Moving in with a romantic partner is an exciting step in a relationship—a sign that both partners see the relationship progressing forward. Apartment hunting, selecting furniture, watching favorite TV shows, cooking dinner together…the honeymoon phase of cohabitating can definitely be a whirlwind. And we’re all for the excitement, we promise. However, couples would be wise to keep one foot planted firmly on the ground throughout the process. While moving in together doesn’t legally bind you to a person like marriage does, it definitely binds you together unofficially. From divvying up expenses to sharing responsibilities, here are six conversation topics to cover before you sign that lease.
How will you pay rent? Will you divide the expense down the middle? Will you each pay a percentage based on your income? Will one of you foot the bill? Can you both afford the apartment you have your eye on? There is no one “right way” to approach paying rent, so sitting down together and coming up with a plan that you both feel comfortable with is important.
Another expense-related conversation, how will you divvy up bills? Consider gas, electric, water, internet, streaming services, etc. Will you divide the bills up so that you each have certain expenses in your name? Will one partner front the costs and have the other partner reimburse them at the end of the month? Again, there is no one way to divide things up, but it’s worth discussing ahead of time.
- Bank Account
Consider whether you will open a joint bank account. Just because you choose to cohabitate does not mean that you need to combine finances, but some couples find it helpful to streamline shared expenses by opening a separate shared bank account.
- Credit Score
Talking about finances can feel awkward, but it’s important to dig into the nitty gritty and exchange credit scores if you plan on moving in together. A person’s credit affects more than just the interest rate of their next loan—it can impact their eligibility to move into an apartment in the first place. If your partner does have a lower credit score, it isn’t necessarily cause for alarm. That said, the sooner you discuss the situation, the sooner you can come up with a game plan for how the two of you will maneuver your path forward.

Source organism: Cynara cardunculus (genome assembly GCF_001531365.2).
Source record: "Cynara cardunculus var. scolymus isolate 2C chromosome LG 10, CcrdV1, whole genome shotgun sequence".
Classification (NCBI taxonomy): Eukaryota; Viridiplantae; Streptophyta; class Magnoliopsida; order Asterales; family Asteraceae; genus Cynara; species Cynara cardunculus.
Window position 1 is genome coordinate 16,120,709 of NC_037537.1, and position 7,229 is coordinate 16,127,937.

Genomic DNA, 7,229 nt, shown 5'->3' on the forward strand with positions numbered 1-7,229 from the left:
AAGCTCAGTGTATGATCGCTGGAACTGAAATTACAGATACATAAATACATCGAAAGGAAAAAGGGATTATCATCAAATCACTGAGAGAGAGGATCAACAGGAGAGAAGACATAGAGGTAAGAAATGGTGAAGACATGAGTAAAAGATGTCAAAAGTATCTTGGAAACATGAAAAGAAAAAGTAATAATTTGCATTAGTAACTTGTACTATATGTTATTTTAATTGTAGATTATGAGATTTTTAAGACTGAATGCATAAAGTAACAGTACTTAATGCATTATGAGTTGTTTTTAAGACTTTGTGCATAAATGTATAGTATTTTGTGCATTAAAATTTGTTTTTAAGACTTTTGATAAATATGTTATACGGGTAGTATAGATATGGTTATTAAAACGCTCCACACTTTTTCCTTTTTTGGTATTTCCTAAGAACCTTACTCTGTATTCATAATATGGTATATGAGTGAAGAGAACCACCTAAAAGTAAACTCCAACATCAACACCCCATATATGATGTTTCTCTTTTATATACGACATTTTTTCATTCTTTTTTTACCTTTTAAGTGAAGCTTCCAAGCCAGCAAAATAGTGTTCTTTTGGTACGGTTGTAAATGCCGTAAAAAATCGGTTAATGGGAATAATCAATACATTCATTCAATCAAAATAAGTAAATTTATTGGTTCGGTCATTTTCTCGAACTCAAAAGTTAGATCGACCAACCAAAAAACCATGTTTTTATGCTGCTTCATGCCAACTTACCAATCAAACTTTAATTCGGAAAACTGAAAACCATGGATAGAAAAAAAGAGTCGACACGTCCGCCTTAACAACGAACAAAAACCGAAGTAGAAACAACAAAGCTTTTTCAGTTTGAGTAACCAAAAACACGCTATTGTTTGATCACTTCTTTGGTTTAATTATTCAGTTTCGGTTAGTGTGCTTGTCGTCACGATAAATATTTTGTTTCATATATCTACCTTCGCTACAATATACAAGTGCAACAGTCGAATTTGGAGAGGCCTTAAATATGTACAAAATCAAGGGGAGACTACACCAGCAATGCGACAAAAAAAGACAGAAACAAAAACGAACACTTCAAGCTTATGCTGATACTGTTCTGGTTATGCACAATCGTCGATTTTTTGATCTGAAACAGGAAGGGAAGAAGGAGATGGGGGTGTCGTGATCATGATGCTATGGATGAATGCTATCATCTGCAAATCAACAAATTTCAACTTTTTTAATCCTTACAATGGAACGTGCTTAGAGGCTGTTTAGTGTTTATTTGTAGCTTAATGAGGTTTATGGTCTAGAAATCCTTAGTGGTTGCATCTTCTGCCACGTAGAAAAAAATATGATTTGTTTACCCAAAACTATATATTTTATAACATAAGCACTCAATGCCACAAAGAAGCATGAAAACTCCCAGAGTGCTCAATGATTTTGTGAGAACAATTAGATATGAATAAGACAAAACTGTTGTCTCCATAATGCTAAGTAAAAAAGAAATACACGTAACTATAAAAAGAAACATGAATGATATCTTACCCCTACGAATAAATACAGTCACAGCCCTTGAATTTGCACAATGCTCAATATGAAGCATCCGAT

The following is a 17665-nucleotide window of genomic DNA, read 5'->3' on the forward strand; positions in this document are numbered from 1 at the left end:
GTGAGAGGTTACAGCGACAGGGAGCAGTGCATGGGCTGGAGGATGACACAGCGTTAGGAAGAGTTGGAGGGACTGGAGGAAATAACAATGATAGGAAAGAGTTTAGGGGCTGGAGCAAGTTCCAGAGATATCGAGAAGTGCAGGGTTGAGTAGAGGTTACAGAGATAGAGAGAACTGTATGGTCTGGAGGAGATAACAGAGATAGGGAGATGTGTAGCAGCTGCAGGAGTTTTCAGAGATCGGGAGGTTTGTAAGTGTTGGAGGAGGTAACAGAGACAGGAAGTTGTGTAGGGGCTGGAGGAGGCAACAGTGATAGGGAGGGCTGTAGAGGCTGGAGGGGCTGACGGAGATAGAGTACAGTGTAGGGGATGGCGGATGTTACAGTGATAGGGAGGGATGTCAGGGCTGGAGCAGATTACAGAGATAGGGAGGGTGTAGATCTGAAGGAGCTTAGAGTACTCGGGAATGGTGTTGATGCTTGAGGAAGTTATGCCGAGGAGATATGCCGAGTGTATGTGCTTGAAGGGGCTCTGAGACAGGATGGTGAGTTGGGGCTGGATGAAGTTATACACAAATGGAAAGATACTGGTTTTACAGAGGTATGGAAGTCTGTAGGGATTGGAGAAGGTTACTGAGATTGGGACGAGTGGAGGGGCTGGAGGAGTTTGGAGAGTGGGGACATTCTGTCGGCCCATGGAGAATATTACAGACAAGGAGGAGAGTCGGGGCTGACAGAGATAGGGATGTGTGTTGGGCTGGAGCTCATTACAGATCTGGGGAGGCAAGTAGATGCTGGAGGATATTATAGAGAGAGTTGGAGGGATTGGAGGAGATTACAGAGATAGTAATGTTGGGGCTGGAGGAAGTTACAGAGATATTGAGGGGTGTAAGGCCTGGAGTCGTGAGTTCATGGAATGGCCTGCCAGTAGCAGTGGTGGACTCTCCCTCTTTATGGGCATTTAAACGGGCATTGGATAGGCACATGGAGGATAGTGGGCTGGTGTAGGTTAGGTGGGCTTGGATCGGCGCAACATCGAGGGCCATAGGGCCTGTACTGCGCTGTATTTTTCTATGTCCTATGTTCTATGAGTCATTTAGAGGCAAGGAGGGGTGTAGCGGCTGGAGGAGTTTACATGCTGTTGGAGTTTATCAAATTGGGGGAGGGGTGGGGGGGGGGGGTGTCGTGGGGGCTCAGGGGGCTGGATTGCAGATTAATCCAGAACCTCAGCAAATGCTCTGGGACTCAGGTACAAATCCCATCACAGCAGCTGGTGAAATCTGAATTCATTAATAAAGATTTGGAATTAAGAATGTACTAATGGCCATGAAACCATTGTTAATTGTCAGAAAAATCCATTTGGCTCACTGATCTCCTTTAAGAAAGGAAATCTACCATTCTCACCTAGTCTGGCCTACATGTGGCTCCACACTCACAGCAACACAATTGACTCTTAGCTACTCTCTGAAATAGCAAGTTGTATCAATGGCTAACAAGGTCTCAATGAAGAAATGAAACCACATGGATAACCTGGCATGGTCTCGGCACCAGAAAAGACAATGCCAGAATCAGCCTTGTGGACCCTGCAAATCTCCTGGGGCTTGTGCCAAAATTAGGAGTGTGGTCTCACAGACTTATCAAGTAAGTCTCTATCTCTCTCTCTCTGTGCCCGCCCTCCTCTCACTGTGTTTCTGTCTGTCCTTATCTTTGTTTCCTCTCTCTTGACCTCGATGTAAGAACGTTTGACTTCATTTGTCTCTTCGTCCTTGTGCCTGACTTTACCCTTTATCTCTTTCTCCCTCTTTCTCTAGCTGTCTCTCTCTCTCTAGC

- Ground Rules
Rules and boundaries might not be the most romantic topic of conversation, but it’s wise to discuss them nonetheless. Is one of you an early riser and the other a night owl? How will you accommodate each other? Does one of you love to host friends and family, while the other is more introverted and appreciates their space? Maybe you agree to check in before inviting people over or decide to only host company on the weekends. Again, engaging in these discussions might feel like you’re nitpicking at each other, but setting important boundaries preemptively is better than realizing your habits deem you incompatible two months into a two-year lease.
- Personal Possessions
Sharing is caring…usually. If you’re prepared to share a home with your partner, odds are you’re comfortable with the idea of sharing your soup bowls and shampoo too, but rather than just assuming that you’re both on the same page, open up the conversation. Are there items that are personal? Your great-grandma’s China? Your partner’s bicycle? Your restaurant leftovers? We certainly hope that your relationship doesn’t crumble because your partner ate your last enchilada, but stranger things have happened. Discuss personal property before it becomes an issue.
Bonus Tip: Keep the conversation going.
Even if you’ve dotted the i’s and crossed the t’s of your shared living situation, there will likely be things that come up that you didn’t foresee. Hopefully, having some of these conversations ahead of moving in together will strengthen your shared communication and make it easier to engage in continued conversation as the two of you continue to grow and adapt.
At The Humphreys Group, we are firm believers in the power of collective wisdom and believe that engaging in authentic discussions is a fantastic way to learn from each other and from ourselves. To encourage meaningful conversation, we host periodic Conversation Circles, which provide an opportunity for women to have authentic discussions about money, including our fears, our successes, our memories, and the attitudes, behaviors and legacies we’ve adopted over the years. Are you interested in participating in a future Conversation Circle? Want to partner with our team to host a Circle of your own? Contact us today!